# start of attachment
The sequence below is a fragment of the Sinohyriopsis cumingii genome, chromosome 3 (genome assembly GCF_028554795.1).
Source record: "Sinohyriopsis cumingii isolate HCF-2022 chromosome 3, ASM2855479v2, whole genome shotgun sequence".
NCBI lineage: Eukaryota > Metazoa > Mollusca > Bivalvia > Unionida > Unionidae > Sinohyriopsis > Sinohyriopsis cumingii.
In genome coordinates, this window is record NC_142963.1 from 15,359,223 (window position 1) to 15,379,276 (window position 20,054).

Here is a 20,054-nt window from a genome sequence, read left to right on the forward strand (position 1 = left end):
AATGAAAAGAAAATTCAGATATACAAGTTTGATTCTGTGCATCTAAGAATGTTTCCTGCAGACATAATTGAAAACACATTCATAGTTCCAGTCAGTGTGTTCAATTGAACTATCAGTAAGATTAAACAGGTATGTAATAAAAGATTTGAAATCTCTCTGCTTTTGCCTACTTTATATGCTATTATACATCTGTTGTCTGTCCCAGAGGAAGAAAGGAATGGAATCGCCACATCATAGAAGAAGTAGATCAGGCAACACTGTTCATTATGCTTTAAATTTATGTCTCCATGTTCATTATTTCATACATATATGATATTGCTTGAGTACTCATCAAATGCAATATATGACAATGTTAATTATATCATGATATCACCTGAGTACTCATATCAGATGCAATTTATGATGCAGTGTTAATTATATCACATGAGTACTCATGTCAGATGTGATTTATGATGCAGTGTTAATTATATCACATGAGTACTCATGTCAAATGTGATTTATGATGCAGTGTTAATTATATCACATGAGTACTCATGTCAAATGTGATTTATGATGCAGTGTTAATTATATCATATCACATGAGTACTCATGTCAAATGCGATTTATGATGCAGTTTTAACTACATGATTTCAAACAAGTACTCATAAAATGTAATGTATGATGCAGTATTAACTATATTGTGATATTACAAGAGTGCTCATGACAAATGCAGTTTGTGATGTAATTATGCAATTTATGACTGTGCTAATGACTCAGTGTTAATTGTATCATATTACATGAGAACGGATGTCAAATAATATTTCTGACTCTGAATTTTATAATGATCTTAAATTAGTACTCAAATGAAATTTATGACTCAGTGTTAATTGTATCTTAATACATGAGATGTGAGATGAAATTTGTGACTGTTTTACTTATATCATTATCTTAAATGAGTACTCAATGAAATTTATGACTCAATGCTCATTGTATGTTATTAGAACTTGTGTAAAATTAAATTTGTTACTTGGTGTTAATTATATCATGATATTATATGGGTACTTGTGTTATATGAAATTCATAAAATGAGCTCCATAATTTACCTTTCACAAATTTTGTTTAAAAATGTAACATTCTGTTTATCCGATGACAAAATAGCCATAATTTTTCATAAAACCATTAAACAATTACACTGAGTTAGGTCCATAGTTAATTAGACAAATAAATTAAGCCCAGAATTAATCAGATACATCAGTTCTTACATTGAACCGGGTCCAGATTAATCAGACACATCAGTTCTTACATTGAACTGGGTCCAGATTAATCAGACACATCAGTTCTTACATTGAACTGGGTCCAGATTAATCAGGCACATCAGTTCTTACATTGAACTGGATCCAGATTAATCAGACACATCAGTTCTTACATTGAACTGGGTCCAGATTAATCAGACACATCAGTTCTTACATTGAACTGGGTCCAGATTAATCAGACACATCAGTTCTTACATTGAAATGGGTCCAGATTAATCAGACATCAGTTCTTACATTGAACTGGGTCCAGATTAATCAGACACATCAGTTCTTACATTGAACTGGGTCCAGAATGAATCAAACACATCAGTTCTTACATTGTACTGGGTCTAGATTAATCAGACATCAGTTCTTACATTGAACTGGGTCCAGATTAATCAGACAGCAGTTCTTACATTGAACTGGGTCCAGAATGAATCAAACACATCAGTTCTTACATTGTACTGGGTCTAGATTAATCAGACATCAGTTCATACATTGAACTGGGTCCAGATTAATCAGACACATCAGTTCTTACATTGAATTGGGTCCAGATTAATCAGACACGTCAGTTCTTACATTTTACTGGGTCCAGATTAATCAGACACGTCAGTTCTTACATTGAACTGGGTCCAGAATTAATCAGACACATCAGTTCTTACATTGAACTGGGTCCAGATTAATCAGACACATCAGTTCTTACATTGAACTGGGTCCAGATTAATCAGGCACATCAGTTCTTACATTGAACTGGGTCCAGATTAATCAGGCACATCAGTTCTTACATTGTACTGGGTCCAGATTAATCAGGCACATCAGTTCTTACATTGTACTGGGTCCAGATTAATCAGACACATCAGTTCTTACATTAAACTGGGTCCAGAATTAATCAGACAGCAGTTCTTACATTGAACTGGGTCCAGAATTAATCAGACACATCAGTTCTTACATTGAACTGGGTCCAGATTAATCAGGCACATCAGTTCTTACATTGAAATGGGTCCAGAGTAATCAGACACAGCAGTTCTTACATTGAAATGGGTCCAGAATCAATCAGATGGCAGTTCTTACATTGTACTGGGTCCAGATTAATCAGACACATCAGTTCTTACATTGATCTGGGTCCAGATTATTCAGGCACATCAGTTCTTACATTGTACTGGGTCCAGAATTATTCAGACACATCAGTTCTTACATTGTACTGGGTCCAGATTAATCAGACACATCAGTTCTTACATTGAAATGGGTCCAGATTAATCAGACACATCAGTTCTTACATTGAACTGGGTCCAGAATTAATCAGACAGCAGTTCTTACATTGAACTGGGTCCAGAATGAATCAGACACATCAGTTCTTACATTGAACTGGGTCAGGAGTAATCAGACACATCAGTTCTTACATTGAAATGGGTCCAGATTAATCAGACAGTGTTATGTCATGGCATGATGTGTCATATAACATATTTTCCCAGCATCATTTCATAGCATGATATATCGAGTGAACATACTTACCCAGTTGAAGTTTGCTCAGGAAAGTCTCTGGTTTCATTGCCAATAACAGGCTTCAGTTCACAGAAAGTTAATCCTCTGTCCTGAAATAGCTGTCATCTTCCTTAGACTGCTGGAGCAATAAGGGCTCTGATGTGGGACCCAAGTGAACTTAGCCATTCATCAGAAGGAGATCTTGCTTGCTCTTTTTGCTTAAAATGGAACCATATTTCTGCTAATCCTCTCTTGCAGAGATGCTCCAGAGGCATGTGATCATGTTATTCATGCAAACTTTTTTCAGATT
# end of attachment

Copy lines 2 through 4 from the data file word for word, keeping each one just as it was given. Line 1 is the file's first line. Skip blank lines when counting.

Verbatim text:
Source record: "Sinohyriopsis cumingii isolate HCF-2022 chromosome 3, ASM2855479v2, whole genome shotgun sequence".
NCBI lineage: Eukaryota > Metazoa > Mollusca > Bivalvia > Unionida > Unionidae > Sinohyriopsis > Sinohyriopsis cumingii.
In genome coordinates, this window is record NC_142963.1 from 15,359,223 (window position 1) to 15,379,276 (window position 20,054).